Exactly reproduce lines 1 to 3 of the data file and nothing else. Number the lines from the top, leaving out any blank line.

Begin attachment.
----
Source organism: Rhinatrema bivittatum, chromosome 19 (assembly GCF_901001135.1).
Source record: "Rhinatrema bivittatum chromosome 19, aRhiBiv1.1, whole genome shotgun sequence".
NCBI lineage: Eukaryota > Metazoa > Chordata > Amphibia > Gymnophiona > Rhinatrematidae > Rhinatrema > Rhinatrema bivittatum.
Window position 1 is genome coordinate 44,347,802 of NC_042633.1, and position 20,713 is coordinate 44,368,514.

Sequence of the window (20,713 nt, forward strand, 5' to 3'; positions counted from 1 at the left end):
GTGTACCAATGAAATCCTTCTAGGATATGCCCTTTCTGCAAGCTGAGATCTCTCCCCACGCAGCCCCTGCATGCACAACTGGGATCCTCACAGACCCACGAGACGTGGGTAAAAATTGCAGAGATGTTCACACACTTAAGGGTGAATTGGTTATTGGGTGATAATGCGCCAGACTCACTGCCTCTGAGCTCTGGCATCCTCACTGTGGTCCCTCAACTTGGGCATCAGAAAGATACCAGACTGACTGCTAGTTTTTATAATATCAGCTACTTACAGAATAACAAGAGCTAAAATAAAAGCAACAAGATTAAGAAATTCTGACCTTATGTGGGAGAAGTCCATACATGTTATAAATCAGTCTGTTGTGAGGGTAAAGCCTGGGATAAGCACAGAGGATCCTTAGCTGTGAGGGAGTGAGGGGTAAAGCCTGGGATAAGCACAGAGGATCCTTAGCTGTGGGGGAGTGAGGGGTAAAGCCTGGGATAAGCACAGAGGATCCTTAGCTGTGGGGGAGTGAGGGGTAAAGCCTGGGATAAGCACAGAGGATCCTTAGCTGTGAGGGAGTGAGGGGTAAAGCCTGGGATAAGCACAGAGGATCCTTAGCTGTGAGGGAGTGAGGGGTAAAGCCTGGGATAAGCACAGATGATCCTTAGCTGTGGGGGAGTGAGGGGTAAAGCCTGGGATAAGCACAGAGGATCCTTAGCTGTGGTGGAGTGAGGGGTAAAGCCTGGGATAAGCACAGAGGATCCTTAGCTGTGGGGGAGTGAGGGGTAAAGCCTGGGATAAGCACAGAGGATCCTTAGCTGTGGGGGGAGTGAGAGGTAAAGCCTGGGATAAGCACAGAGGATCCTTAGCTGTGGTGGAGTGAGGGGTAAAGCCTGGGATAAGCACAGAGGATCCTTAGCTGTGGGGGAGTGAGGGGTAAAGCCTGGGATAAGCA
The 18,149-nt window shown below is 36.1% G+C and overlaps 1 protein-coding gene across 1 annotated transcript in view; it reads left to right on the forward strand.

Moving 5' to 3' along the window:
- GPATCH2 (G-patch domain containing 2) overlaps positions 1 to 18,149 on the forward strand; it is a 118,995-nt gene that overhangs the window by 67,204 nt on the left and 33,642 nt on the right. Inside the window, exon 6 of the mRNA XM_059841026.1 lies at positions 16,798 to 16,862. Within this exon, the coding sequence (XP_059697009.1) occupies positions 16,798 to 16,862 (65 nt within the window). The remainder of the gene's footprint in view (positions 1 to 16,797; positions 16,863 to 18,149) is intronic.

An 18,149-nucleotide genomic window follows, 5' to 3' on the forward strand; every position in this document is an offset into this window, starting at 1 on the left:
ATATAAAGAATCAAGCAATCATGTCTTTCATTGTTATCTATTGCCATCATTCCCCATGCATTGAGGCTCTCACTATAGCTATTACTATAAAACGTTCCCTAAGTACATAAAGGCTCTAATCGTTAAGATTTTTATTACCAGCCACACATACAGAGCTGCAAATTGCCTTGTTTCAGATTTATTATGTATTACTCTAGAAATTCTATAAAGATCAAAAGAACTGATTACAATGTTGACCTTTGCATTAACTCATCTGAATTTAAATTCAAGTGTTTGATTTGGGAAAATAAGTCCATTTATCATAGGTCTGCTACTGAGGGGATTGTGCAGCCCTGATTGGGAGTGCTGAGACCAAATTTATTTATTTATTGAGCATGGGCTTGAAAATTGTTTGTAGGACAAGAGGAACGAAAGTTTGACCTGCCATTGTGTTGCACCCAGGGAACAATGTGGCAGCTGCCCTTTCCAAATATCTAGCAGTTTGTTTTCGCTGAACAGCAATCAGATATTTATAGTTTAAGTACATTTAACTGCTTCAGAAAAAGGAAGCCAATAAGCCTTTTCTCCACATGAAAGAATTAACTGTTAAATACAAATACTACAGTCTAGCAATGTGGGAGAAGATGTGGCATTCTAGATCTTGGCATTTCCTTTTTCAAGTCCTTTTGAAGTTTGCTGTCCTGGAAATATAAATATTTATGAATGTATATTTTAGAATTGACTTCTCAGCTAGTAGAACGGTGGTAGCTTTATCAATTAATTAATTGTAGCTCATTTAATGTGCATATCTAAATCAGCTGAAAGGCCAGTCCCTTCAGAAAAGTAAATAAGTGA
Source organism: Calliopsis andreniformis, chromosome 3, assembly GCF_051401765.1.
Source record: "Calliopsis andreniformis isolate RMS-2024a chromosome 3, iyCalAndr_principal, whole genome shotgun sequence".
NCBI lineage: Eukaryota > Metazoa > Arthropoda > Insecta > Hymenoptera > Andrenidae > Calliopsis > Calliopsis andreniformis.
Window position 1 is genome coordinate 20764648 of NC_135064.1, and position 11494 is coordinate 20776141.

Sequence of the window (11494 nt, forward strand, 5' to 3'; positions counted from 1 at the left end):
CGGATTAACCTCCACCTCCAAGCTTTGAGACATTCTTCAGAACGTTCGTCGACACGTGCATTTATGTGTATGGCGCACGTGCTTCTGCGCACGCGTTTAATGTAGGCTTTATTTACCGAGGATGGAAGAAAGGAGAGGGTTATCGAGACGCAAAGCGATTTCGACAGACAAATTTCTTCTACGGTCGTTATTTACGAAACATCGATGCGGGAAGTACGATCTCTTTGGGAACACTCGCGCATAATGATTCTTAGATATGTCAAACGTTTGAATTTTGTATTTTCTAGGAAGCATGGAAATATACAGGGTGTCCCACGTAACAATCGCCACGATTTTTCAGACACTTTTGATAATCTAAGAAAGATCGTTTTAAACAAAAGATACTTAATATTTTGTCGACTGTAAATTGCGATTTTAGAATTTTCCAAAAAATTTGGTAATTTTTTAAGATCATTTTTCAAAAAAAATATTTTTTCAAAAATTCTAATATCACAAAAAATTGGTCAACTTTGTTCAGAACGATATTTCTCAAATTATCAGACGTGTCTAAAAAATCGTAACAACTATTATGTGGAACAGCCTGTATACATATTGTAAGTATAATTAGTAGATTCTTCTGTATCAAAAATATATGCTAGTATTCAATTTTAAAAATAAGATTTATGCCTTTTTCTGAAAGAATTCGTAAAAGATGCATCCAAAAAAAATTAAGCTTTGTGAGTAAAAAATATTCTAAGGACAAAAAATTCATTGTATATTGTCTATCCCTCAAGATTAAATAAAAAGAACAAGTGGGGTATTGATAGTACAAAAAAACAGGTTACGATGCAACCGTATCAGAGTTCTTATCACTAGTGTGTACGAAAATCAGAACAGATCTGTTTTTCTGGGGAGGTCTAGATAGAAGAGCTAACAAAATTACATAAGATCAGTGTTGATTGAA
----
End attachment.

Source organism: Rhinatrema bivittatum, chromosome 19 (assembly GCF_901001135.1).
Source record: "Rhinatrema bivittatum chromosome 19, aRhiBiv1.1, whole genome shotgun sequence".
NCBI lineage: Eukaryota > Metazoa > Chordata > Amphibia > Gymnophiona > Rhinatrematidae > Rhinatrema > Rhinatrema bivittatum.